The great Talmudist, R' Pinchas Horowitz, author of the monumental Talmudic commentary, Haflaah, heard of the chassidic master, the Maggid of Mezeritch, and was curious to investigate Chassidut. He visited the Maggid, and was unimpressed by what he observed. When he took leave of the Maggid, the latter suggested that he engage R' Zusia in a scholarly discussion.
R' Zusia kept his erudition a secret. No one ever saw him studying. Rather, he was sweeping the floor or stoking the fire, or otherwise tending to the needs of the house of study. When R' Pinchas approached him, R' Zusia said, "There must be some mistake. I am not a scholar and there is nothing you can discuss with me." At R' Pinchas' insistence, R' Zusia said, "I can only tell you something I overheard the others say."
"I heard the students reading a portion of the Talmud where R' Huna says, 'Nine men and the aron kodesh (the ark containing the Torah) can constitute a minyan.' R' Nachman challenges this, saying, 'Is then the ark a person?' (Berachot 47b). Now what kind of a question is that? R' Huna knew full well that the ark is not a person, yet he felt that it could be counted toward the minyan. If R' Nachman wished to disagree with him, he should have simple said so. To ask, 'Is the ark a person?' makes no sense. R' Huna made the statement even though he knew very well that the ark was not a person. Perhaps you can explain that to me," R' Zusia said.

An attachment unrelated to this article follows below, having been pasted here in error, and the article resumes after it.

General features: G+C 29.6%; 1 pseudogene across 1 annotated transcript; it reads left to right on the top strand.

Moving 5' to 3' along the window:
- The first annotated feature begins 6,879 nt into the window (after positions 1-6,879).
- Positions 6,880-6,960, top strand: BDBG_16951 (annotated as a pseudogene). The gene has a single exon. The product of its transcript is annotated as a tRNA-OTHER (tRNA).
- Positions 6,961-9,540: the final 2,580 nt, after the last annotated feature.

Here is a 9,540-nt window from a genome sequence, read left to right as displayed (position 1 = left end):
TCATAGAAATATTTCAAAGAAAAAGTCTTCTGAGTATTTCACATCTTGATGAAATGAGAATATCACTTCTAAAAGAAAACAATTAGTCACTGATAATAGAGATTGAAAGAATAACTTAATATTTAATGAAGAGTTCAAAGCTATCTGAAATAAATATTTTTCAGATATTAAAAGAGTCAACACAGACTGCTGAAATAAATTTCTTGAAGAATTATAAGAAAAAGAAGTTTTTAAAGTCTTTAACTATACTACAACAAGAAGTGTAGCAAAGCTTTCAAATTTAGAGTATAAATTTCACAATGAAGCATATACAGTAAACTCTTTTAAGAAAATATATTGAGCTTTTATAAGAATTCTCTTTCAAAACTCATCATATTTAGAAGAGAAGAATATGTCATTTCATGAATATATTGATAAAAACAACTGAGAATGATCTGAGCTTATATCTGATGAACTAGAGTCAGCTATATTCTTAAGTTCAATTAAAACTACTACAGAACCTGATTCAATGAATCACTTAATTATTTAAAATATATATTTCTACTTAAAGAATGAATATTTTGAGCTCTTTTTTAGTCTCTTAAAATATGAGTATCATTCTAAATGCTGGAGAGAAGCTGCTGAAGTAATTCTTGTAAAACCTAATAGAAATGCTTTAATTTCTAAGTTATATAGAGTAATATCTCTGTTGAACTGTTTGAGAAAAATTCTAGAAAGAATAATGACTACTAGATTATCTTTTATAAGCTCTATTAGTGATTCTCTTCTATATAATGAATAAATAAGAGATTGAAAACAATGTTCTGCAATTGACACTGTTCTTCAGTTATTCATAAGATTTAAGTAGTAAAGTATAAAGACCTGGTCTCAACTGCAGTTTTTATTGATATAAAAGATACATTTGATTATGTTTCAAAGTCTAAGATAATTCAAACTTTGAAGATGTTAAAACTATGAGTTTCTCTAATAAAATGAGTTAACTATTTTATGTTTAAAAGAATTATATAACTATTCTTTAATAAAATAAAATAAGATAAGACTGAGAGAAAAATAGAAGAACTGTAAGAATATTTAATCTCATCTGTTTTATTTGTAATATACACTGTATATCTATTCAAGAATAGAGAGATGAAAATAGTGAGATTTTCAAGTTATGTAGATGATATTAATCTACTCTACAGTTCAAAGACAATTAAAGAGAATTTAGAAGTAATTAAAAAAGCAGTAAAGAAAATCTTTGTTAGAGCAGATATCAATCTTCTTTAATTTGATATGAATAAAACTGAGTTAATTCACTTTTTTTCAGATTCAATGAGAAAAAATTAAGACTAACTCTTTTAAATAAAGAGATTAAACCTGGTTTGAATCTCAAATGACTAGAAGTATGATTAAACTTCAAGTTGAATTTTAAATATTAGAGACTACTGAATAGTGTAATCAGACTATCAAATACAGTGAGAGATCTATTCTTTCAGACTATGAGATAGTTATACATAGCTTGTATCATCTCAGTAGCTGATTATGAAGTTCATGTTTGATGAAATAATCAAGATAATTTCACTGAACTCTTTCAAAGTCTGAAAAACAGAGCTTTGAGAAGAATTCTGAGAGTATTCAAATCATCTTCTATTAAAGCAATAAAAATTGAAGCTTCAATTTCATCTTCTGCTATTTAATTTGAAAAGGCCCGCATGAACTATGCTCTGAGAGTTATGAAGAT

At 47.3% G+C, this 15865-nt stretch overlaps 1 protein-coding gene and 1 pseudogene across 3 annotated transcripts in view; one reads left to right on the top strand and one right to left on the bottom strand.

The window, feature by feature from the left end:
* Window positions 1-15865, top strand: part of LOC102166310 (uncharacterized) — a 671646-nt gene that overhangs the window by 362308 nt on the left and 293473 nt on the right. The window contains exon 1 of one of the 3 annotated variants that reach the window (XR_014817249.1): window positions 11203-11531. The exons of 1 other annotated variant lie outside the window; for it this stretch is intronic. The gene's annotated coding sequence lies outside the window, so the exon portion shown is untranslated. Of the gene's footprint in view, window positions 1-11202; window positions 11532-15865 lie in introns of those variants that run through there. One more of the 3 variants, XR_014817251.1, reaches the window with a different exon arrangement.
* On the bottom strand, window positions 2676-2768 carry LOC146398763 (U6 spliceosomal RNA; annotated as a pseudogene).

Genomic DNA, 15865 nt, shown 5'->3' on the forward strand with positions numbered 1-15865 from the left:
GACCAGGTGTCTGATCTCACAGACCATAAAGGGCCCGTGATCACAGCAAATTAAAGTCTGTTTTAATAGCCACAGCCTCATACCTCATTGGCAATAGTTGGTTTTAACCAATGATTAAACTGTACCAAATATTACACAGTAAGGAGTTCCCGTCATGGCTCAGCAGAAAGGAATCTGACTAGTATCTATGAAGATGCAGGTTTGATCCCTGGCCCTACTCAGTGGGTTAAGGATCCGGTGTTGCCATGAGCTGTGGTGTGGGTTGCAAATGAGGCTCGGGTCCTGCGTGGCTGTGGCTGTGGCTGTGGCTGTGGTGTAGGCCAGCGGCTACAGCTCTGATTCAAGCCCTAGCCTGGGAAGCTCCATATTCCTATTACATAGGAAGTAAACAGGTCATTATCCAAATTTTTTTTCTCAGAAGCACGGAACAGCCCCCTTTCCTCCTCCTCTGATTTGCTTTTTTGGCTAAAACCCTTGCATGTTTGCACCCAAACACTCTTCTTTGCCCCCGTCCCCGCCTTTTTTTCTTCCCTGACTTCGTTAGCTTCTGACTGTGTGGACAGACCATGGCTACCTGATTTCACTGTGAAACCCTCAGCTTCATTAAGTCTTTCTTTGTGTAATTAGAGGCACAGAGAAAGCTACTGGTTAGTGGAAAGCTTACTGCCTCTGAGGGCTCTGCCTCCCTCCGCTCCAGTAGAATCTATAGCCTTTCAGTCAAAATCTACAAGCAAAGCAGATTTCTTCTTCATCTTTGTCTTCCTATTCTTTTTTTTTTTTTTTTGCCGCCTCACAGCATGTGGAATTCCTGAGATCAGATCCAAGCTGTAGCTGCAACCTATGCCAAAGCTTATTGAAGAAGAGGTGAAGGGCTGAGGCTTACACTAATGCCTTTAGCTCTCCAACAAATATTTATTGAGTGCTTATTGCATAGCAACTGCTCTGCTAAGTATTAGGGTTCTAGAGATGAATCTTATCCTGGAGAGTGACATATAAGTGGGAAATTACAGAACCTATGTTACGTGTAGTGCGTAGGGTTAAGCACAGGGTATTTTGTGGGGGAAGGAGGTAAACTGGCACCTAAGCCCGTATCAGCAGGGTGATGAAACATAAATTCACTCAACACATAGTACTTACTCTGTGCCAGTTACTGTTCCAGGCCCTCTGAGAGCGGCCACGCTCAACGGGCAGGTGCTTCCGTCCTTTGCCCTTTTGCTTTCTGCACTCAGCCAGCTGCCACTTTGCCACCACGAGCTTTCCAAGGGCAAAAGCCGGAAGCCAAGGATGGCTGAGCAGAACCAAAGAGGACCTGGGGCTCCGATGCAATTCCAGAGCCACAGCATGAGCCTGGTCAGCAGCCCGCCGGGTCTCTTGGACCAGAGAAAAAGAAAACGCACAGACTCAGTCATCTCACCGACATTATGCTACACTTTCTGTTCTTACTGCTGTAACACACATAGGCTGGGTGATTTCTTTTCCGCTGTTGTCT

R' Pinchas was taken aback. In spite of his enormous erudition, he had no answer to such an obvious question.
R' Zusia shrugged his shoulders, "Maybe the Talmud meant it this way," he said. "R' Huna was of the opinion that since the ark was full of Torah, it could contribute to a minyan. R' Nachman's challenge was, 'Granted, the ark is full of Torah, but can you can be full of Torah and still not be a mentsch.'"
This is taken from Rabbi Twerski's Visions of the Fathers.